File: The kilns in Bangladesh mostly run from November to April and have been identified by authorities as a key cause of air pollution.
DHAKA - Bangladesh said it will shut hundreds of soot-belching brick kilns around its capital Dhaka as part of measures to reduce thick smog enveloping the city and pushing air quality levels to among the world's worst.
Residents in several other cities in South Asia, including India's capital New Delhi and Lahore in Pakistan, have also been breathing toxic smog in recent weeks amid uncontrolled emissions and crop burning.
Air Visual, an independent online air quality index (AQI) monitor, pegged Dhaka's air quality as the poorest in the world on Monday.
"The situation is very critical. Just a few days ago air quality of Dhaka was the third or fourth-worst in the world. But now it tops the ranking," Environment Minister Mohammad Shahab Uddin told reporters.
Uddin announced a range of measures to combat the severe pollution levels, including shutting down illegal brick kilns and sprinkling water on major roads and construction sites twice a day.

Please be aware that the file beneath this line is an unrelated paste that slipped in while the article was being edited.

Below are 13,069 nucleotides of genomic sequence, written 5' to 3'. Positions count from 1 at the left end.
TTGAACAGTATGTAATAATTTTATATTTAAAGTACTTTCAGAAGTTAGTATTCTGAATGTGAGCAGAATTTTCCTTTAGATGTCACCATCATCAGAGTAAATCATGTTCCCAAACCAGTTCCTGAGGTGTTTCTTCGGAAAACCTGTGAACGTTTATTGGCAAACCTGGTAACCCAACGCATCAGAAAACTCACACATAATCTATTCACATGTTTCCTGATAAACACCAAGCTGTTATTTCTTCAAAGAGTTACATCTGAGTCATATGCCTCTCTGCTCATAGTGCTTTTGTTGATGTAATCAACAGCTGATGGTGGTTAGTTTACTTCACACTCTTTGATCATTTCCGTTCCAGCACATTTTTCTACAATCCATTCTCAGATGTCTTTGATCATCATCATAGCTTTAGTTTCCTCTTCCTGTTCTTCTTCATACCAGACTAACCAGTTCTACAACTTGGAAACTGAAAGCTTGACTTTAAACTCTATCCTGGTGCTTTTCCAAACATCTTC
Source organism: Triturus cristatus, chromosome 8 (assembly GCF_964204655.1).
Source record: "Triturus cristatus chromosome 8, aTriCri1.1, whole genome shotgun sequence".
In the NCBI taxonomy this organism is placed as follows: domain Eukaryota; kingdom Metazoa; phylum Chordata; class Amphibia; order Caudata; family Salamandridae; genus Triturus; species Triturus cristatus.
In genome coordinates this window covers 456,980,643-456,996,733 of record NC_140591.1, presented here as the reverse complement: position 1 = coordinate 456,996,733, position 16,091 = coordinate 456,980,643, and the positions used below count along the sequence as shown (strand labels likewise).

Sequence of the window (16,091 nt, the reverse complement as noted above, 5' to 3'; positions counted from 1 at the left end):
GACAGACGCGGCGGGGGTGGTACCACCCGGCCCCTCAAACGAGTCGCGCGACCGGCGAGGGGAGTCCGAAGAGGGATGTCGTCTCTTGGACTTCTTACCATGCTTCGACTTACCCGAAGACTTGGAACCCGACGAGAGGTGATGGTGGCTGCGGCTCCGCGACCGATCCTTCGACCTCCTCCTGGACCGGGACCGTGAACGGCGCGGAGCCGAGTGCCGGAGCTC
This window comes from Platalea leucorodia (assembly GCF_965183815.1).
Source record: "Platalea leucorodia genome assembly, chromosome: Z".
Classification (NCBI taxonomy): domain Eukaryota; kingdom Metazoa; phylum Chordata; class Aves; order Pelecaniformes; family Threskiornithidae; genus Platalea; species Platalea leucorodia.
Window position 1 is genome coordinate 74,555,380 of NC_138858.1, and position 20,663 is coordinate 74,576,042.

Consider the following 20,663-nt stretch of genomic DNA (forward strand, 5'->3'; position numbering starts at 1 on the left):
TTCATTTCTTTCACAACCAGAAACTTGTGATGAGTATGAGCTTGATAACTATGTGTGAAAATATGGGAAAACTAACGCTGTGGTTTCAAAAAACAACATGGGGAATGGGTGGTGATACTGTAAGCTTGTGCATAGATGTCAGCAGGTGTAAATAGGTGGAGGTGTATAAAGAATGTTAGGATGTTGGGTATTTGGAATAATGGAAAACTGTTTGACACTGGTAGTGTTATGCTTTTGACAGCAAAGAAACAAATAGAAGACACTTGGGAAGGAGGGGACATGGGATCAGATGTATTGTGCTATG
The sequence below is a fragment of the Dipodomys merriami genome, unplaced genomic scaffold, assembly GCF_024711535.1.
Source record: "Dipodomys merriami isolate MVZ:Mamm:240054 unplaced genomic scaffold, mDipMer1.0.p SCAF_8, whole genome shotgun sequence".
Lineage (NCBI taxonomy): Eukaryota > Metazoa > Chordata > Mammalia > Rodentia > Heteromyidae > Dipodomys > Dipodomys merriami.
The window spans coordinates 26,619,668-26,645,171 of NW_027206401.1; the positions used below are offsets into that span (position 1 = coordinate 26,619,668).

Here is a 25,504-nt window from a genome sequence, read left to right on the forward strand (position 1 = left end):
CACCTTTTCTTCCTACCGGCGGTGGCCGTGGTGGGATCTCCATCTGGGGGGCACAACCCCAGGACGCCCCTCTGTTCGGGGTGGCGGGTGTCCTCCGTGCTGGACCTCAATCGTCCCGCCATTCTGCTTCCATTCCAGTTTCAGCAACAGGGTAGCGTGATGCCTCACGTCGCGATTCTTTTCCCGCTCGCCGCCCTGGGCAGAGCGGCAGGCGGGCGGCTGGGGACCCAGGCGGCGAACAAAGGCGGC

Waste burning would be halted at dozens of sites and trucks carrying construction materials such as sand would have to be covered, he added.
The government was backed by the High Court, which ordered the closure of the illegal kilns by the next 15 days, deputy attorney general Abdullah al Bashar told AFP.
As part of longer-term efforts, the government said it would phase out the use of bricks in its construction projects.
Soot from brick kilns -- which use coal and wood to make bricks from clay -- is a major air pollutant and the second largest contributor to global warming after carbon dioxide.
The kilns in Bangladesh mostly run from November to April and have been identified by authorities as a key cause of air pollution.